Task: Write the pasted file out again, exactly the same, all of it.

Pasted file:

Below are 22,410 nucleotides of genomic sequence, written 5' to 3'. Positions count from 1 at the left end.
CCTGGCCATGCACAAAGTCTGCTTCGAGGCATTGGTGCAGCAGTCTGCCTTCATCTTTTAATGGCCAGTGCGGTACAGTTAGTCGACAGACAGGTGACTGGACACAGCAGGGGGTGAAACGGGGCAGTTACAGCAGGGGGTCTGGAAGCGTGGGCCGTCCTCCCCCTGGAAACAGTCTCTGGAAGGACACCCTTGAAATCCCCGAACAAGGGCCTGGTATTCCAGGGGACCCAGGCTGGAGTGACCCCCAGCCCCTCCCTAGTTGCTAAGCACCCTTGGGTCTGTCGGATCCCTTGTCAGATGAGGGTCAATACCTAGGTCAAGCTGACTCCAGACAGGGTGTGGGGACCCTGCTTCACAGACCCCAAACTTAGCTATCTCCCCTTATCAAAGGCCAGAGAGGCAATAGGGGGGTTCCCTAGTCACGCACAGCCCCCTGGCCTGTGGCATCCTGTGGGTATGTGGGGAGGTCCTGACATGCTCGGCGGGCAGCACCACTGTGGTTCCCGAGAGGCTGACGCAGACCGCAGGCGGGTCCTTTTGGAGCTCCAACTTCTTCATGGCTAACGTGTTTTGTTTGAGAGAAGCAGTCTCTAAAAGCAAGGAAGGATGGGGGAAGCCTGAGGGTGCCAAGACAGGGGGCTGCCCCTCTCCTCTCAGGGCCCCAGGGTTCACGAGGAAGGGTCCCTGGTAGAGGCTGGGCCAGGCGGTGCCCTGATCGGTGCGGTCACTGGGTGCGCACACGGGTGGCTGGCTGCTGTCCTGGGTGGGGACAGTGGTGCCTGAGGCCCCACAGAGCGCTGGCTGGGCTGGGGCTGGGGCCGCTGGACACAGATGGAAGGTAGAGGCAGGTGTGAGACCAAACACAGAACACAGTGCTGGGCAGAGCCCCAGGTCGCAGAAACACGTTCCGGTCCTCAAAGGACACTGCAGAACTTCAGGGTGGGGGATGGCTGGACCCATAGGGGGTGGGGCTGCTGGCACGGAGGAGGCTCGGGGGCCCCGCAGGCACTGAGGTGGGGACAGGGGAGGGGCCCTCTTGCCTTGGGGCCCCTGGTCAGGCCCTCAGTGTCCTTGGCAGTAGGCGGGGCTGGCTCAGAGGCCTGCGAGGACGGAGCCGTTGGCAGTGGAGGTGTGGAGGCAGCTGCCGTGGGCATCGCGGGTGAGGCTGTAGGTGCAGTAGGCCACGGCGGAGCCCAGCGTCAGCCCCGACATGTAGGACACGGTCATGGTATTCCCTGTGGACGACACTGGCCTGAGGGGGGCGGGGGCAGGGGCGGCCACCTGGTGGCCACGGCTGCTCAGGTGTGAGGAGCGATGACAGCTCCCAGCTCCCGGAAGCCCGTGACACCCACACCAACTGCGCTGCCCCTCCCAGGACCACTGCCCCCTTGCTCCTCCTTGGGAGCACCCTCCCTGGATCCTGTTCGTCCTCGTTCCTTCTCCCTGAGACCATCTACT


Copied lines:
Below are 22,410 nucleotides of genomic sequence, written 5' to 3'. Positions count from 1 at the left end.
CCTGGCCATGCACAAAGTCTGCTTCGAGGCATTGGTGCAGCAGTCTGCCTTCATCTTTTAATGGCCAGTGCGGTACAGTTAGTCGACAGACAGGTGACTGGACACAGCAGGGGGTGAAACGGGGCAGTTACAGCAGGGGGTCTGGAAGCGTGGGCCGTCCTCCCCCTGGAAACAGTCTCTGGAAGGACACCCTTGAAATCCCCGAACAAGGGCCTGGTATTCCAGGGGACCCAGGCTGGAGTGACCCCCAGCCCCTCCCTAGTTGCTAAGCACCCTTGGGTCTGTCGGATCCCTTGTCAGATGAGGGTCAATACCTAGGTCAAGCTGACTCCAGACAGGGTGTGGGGACCCTGCTTCACAGACCCCAAACTTAGCTATCTCCCCTTATCAAAGGCCAGAGAGGCAATAGGGGGGTTCCCTAGTCACGCACAGCCCCCTGGCCTGTGGCATCCTGTGGGTATGTGGGGAGGTCCTGACATGCTCGGCGGGCAGCACCACTGTGGTTCCCGAGAGGCTGACGCAGACCGCAGGCGGGTCCTTTTGGAGCTCCAACTTCTTCATGGCTAACGTGTTTTGTTTGAGAGAAGCAGTCTCTAAAAGCAAGGAAGGATGGGGGAAGCCTGAGGGTGCCAAGACAGGGGGCTGCCCCTCTCCTCTCAGGGCCCCAGGGTTCACGAGGAAGGGTCCCTGGTAGAGGCTGGGCCAGGCGGTGCCCTGATCGGTGCGGTCACTGGGTGCGCACACGGGTGGCTGGCTGCTGTCCTGGGTGGGGACAGTGGTGCCTGAGGCCCCACAGAGCGCTGGCTGGGCTGGGGCTGGGGCCGCTGGACACAGATGGAAGGTAGAGGCAGGTGTGAGACCAAACACAGAACACAGTGCTGGGCAGAGCCCCAGGTCGCAGAAACACGTTCCGGTCCTCAAAGGACACTGCAGAACTTCAGGGTGGGGGATGGCTGGACCCATAGGGGGTGGGGCTGCTGGCACGGAGGAGGCTCGGGGGCCCCGCAGGCACTGAGGTGGGGACAGGGGAGGGGCCCTCTTGCCTTGGGGCCCCTGGTCAGGCCCTCAGTGTCCTTGGCAGTAGGCGGGGCTGGCTCAGAGGCCTGCGAGGACGGAGCCGTTGGCAGTGGAGGTGTGGAGGCAGCTGCCGTGGGCATCGCGGGTGAGGCTGTAGGTGCAGTAGGCCACGGCGGAGCCCAGCGTCAGCCCCGACATGTAGGACACGGTCATGGTATTCCCTGTGGACGACACTGGCCTGAGGGGGGCGGGGGCAGGGGCGGCCACCTGGTGGCCACGGCTGCTCAGGTGTGAGGAGCGATGACAGCTCCCAGCTCCCGGAAGCCCGTGACACCCACACCAACTGCGCTGCCCCTCCCAGGACCACTGCCCCCTTGCTCCTCCTTGGGAGCACCCTCCCTGGATCCTGTTCGTCCTCGTTCCTTCTCCCTGAGACCATCTACT